Mediators are trained in resolving disputes between individuals and groups. Disputes are often stressful to those involved, having a profound impact on finances, work performance, relationships and mental health. A court battle can further compound that stress and lead to long delays while the case is in progress. By working with a mediator, parties can come to a negotiated resolution and avoid lengthy delays.

Mediation is also an effective method to preserve the relationship between disputants, a process that often proves more cost-effective than legal action. As an added benefit, mediation typically allows the participants to retain control of their own decision-making, a distinct advantage that can not always be found in legal proceedings.

A mediator is neutral and does not take sides in a dispute. Instead, the mediator acts as a facilitator and guide for all aspects of the mediation, managing the interaction between the parties through the use of communication techniques. In addition, the mediator performs an evaluative role in that they analyze issues and relevant norms (reality-testing) but does not provide prescriptive advice to the parties (“You should do…”).

The first step of mediation is for the mediator to introduce everyone present, explain their roles and the protocol for the mediation. Then, the disputants are invited to give their opening statements. This is the opportunity for each party to describe their side of the story and its consequences, financial and otherwise, while the other party is allowed to listen and not interrupt. The mediator may encourage the participants to respond to the opening statements, depending on their receptivity, in an effort to further define the issues.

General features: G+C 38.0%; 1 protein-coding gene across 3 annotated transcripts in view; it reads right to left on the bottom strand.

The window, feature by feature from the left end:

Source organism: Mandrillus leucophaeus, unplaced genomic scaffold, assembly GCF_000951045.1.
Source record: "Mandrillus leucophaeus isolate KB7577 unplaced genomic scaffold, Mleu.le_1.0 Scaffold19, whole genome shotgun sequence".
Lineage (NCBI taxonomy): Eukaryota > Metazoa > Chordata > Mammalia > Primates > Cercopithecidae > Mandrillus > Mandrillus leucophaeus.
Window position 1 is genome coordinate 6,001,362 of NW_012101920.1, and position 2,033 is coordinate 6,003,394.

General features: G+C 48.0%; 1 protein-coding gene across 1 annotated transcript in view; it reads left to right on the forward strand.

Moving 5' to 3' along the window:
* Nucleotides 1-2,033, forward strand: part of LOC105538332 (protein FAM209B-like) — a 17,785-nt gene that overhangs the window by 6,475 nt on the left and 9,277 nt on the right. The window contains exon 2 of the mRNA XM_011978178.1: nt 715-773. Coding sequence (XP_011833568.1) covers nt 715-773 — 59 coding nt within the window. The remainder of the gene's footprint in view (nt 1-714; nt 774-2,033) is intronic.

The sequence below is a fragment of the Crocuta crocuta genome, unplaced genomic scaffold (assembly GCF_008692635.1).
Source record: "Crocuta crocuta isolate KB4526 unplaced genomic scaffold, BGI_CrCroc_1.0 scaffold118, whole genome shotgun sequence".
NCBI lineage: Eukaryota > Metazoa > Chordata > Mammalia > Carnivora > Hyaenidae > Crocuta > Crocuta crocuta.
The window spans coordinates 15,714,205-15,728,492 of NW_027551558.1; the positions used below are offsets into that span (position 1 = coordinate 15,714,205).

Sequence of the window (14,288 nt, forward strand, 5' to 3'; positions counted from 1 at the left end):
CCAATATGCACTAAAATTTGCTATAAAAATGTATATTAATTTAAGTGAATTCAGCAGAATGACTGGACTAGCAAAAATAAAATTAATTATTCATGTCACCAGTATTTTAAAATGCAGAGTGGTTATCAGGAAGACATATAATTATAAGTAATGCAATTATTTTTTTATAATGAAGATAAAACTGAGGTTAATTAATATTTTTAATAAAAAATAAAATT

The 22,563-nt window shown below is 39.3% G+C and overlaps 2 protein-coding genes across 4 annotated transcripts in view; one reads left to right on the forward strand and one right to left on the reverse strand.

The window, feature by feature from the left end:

In order to be effective, a mediator must have exquisite communication skills and a firm belief in the ability of people to find solutions to their problems. During a mediation, mediators must be able to listen attentively and give appropriate verbal and non-verbal feedback, affirm, address conflict frames and punctuations, ask questions, examine power dynamics, facilitate conversations, organize and structure discussion and help parties reach resolution.

In addition, mediators must be knowledgeable about the various areas of law that they practice and how they might affect a dispute. Finally, professional mediators must be willing to face the potential risk of civil or criminal liability for their conduct in a mediation. However, such follow-on legal actions are uncommon and can be mitigated by proper training. In fact, some professional associations require mediation trainers to have civil liability insurance in order to participate in their programs. This helps to ensure that the mediators are competent and ethical in their mediation practice. The following is an excerpt from an article written by Assistant Professor Sara McKinnon of the Communication Arts department at the University of New Hampshire. The article discusses how her students learn to become effective mediators by putting on mock conflicts in class. The full article is available here.

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